Texas and six other states are suing to end once and for all a program that would protect some young immigrants from deportation.
The lawsuit announced Tuesday comes a week after a federal judge in Washington ordered the Trump administration to resume the Deferred Action for Childhood Arrivals program.
Immigrants under the Obama-era program are commonly referred to as "Dreamers."
Republican Texas Attorney General Ken Paxton had threatened legal action for the past year if the program didn't come to a halt.
“Our lawsuit is about the rule of law, not the wisdom of any particular immigration policy,” Attorney General Paxton said in a statement. “Texas has argued for years that the federal executive branch lacks the power to unilaterally grant unlawfully present aliens lawful presence and work authorization. Left intact, DACA sets a dangerous precedent by giving the executive branch sweeping authority to ignore the laws enacted by Congress and change our nation’s immigration laws to suit a president’s own policy preferences.”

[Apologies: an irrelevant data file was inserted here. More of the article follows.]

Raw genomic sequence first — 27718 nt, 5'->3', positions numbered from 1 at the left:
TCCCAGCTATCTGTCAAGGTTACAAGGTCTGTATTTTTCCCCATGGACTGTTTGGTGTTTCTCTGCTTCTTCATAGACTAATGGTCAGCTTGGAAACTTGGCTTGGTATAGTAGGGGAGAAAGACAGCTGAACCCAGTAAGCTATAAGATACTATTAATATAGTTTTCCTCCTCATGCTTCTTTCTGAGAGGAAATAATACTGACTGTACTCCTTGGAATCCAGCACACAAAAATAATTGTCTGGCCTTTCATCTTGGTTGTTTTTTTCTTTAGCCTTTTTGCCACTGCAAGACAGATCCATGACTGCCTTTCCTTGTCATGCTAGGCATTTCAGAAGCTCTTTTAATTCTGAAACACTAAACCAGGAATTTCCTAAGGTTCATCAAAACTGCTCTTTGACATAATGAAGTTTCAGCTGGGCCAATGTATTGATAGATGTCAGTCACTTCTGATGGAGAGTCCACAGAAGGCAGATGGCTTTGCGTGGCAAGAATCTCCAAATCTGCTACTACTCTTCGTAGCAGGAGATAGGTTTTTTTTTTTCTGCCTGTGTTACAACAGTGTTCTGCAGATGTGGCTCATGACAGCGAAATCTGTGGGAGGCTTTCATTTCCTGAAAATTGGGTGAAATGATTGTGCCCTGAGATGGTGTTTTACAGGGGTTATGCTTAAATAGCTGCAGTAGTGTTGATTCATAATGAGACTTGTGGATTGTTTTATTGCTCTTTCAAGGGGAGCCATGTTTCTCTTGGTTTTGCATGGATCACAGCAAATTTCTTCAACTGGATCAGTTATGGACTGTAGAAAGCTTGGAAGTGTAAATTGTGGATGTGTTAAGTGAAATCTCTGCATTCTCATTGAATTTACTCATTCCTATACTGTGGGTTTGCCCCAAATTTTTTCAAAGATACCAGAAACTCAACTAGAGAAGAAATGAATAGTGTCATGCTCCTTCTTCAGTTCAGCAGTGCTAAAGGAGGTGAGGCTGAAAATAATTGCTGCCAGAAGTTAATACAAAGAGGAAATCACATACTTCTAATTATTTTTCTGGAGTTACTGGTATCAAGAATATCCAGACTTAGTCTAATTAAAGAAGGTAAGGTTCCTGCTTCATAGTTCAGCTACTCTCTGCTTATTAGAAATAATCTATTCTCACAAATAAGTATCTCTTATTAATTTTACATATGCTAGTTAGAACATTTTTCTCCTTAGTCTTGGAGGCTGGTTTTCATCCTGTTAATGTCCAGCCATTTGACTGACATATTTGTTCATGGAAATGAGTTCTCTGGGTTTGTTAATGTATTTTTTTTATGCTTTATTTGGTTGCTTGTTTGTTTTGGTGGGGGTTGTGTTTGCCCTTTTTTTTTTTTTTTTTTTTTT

Joining Texas in the lawsuit are Alabama, Arkansas, Louisiana, Nebraska, South Carolina and West Virginia.
A federal judge in Washington called the Department of Homeland Security's rationale against the program "arbitrary and capricious."
He gave the Trump administration 90 days to make a new case.
There are more than 120,000 DACA recipients in Texas.
Tuesday's lawsuit joins a host of litigation related to the program that is not expected to be resolved until the U.S. Supreme Court weighs in.